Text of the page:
Marina is not as steady as usual on her wheeling tricks, and for that reason she loses her usual lead on her opponents. She manages performances in spins and sitting tricks equivalent to Polina’s: butterfly to Korean snail (switch) to Korean screw (normal) – for spins; and good kasakspins, footgun-spins, and back kasakchok – for sitting tricks. She also manages a few good and varied wheelings (special one foot, 4x4 wheeling transition, a 4-cone seven…)

But the fatal mistake is made during the last trick: on her two tries, Marina misses her back heel wheeling after only 6-7 cones… Polina’s just got to play safe with a heel wheeling marathon managing 40 cones (80s+50s)!

Polina Semenova is then the winner of Battle Moscow 2010 (by two votes to one for Marina), closely followed by Marina Boyko.


Results of the Womens Freestyle Battle

1-Polina Semenova (Rus)

2-Marina Boyko (Ukr)

3-Angelika Babiy (Rus)

4-Sabina Ismailova (Ukr)



Mens Battle



Even the first round of the Qualifiers is deadly! All the top-skaters qualify for the Quarter-Finals, but some promising rising skaters, like Ivan Misevra (Rus, #89), or older ones, like Kirill ‘ReKiL’ Ryazantsev (Rus, #22), and Mischa Gurevich (Ger, #32), are knocked out from the very start.


Group #6 -- ft. ReKiL (Rus), Alex Shulan (Brs), Nikolay Alexandrov (Rus), Alex Shevchenko (Rus).

Watch more…

Group #3 -- Dmitry Shevarutin (Rus), Alexey Tsokolov (Rus), Alexey Rychkov (Rus), Alexey Krotov (Rus).

Group #5 -- Kim Sung Jin (Kor), Max Anin (Rus), Anton Estrada-Betancourt (Ukr), Danya Yashin (Rus).

Group #7 -- Roman Gordin (Rus), Mischa Gurevich (Ger), Valera Shevchenko (Rus), Mikhail Peshekhonov (Rus).

Group #8 -- Igor Cheremetieff (Fra), Ivan Misevra (Rus), Timofey Tyagur (Rus).




The quarter-finals are pitiless:

It’s the final “goodbye to the battalion” (sic.) for Xuan Le (Fra, #6) and Denis ‘Disa’ Islamov (Rus, #31) who both end up third in their groups, respectively behind Martin Sloboda (Ger, #1) and Viktor ‘Generator’ Meleshkevich (Rus, #16), and behind Andrey Shitov (Rus, #20) and Dmitry Shevarutin (Rus, #10). Xuan Le sums up the situation thanks to a subtle metaphor: “I fought with a toothpick” – a derived version from his phrase fighting with a bamboo meaning that someone has no chance to go through with the tricks/weapons they have in stock. The King of Style lacked riposte against wheeling maniacs.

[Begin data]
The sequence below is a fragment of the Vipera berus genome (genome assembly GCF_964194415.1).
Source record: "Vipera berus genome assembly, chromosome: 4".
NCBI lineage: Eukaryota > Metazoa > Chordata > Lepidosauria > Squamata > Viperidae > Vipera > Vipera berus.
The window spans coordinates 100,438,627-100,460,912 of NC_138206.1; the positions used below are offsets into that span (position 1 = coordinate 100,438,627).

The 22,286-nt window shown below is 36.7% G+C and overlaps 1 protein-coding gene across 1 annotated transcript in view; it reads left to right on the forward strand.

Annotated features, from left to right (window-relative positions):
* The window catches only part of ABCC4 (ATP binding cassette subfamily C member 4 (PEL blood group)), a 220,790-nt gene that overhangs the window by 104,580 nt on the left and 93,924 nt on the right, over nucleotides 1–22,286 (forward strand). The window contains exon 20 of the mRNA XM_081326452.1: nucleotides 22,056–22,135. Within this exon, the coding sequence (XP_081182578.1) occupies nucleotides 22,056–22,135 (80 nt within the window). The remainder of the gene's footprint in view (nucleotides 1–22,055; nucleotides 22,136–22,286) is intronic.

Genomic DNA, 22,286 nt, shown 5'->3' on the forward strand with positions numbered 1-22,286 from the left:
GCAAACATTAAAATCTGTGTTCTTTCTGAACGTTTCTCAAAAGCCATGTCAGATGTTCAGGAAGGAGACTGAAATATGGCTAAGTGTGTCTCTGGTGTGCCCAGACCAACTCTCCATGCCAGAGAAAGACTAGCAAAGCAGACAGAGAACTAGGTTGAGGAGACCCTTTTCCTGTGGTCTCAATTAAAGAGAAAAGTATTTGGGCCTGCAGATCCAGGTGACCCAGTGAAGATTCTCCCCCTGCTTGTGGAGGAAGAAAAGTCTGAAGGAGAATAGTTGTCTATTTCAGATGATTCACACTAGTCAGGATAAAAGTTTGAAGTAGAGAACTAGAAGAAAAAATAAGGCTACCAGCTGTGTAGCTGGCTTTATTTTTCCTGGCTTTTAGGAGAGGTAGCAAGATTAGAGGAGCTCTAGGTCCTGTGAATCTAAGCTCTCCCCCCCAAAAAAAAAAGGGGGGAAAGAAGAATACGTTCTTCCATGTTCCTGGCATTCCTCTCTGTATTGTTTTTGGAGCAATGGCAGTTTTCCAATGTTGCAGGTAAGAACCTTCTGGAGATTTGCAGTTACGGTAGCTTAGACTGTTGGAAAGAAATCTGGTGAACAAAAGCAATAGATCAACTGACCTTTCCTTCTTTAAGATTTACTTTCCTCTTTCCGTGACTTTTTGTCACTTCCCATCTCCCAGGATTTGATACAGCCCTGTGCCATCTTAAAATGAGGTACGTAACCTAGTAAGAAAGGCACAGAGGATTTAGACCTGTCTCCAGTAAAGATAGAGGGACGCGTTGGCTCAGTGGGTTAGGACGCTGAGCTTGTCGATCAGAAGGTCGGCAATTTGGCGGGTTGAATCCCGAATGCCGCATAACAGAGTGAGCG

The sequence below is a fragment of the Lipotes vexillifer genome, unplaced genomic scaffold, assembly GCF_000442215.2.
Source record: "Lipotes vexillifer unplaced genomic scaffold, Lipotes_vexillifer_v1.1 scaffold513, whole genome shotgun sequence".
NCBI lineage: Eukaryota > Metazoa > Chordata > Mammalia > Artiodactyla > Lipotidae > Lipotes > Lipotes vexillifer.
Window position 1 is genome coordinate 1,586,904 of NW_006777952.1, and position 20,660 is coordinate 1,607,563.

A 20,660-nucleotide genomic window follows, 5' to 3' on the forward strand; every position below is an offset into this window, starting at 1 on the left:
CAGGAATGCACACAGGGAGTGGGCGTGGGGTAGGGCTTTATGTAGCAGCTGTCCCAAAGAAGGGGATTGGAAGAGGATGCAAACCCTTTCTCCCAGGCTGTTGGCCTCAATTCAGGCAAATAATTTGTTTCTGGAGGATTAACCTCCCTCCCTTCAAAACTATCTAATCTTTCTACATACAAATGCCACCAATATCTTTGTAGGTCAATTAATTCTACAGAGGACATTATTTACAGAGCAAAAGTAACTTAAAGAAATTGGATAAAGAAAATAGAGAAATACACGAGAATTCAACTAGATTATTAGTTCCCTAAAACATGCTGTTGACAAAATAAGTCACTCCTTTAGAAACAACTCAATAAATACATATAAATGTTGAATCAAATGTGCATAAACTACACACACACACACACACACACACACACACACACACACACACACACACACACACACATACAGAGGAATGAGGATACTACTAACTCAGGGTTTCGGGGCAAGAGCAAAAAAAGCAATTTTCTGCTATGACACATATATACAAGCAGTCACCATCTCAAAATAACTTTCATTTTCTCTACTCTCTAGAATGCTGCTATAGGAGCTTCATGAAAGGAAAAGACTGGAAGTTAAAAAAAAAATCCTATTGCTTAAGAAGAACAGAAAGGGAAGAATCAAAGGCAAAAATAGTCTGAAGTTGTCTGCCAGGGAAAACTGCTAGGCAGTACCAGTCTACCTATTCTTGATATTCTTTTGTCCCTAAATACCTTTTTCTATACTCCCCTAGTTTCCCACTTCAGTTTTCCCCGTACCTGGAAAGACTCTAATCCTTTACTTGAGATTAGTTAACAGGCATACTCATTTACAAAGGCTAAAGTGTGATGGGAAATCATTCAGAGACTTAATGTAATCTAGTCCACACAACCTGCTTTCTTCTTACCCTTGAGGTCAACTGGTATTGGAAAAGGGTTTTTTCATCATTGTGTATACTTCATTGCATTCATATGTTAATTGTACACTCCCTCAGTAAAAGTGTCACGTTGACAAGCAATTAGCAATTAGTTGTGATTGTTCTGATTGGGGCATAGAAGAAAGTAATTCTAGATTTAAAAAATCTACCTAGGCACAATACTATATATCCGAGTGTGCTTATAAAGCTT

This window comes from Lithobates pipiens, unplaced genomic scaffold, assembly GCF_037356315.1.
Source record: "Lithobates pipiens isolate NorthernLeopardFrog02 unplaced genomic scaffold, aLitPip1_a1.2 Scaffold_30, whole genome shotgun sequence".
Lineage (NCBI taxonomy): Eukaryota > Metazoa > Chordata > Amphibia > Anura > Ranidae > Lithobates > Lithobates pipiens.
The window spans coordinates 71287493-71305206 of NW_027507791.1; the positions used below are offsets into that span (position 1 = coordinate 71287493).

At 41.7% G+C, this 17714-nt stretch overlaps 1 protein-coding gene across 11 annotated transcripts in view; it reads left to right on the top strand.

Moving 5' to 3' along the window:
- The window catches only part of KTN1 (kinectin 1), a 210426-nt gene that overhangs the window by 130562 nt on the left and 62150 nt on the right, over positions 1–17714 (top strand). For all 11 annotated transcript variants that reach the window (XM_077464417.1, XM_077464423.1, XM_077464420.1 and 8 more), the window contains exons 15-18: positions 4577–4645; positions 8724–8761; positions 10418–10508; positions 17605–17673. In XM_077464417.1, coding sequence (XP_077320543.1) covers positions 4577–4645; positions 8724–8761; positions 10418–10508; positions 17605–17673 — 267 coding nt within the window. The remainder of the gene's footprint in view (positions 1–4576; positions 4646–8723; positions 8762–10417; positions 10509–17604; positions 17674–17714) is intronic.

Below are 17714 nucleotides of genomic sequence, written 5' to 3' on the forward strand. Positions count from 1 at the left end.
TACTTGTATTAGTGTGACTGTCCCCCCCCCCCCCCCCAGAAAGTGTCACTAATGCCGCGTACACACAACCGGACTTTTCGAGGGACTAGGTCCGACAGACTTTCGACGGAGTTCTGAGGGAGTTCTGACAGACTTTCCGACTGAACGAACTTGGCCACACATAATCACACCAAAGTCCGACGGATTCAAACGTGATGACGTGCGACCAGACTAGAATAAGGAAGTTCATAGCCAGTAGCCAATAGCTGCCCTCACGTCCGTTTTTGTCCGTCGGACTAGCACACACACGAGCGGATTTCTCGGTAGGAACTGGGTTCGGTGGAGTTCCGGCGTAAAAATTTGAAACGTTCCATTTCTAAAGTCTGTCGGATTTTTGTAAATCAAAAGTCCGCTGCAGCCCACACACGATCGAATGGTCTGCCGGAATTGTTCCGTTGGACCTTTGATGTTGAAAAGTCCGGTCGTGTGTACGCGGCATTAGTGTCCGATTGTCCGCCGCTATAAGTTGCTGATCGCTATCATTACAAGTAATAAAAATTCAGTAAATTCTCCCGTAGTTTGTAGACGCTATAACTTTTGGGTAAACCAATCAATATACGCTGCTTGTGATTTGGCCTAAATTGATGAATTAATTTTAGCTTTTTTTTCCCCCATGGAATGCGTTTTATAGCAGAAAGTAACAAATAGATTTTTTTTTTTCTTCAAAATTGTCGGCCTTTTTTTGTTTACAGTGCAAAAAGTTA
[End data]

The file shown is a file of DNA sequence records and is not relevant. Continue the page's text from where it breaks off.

The quarter-finals are also marked by the knocking out of Nikolay Alexandrov (Rus, #NC): he is in the fourth group… with Igor Cheremetieff (Fra, #2) and Roman Gordin (Rus, #19) who don’t do favors! This skater crossed Russia from East to West (and it’s quite a long way); and no matter how particular his custom-skates look like (first generation Seba boots with rockered slalom FSK frames too much on the back), he’s got a good flow, smooth and quick, and a panel of tricks as technical as wide – the must-haves sevens, specials one foot, day-nights… and nice toe-wipers, and sitting tricks… and a pleasant style.


Watch more.. 

QF#1 -- Martin Sloboda (Ger), Viktor Meleshkevich (Rus), Alexey Tsokolov (Rus), Xuan Le (Fra).

QF#2 -- Alexey Gulyagin (Rus), Andrey Shitov (Rus), Dmitry Shevarutin (Rus), Denis Islamov (Rus).




The firsts of the two groups are Martin Sloboda (Ger, #1) and Kim Sung Jin (Kor, #3) – no surprise!

In the first group, the second place goes to Andrey Shitov, who manages clean, mastered, technique and varied runs (good combining). He thus relegates Roman Gordin (brilliant at wheelings but his runs are too repetitive) and Alex Shulhan to the third and fourth places.

In the second group, it’s Dmitry Shevarutin who snaps up the second place: despite a chaotic first run, he makes up more than enough for it during his other two runs to get the qualification, and leave Igor Cheremetieff and Viktor ‘Generator’ Meleshkevich (who completely misses the round) high and dry.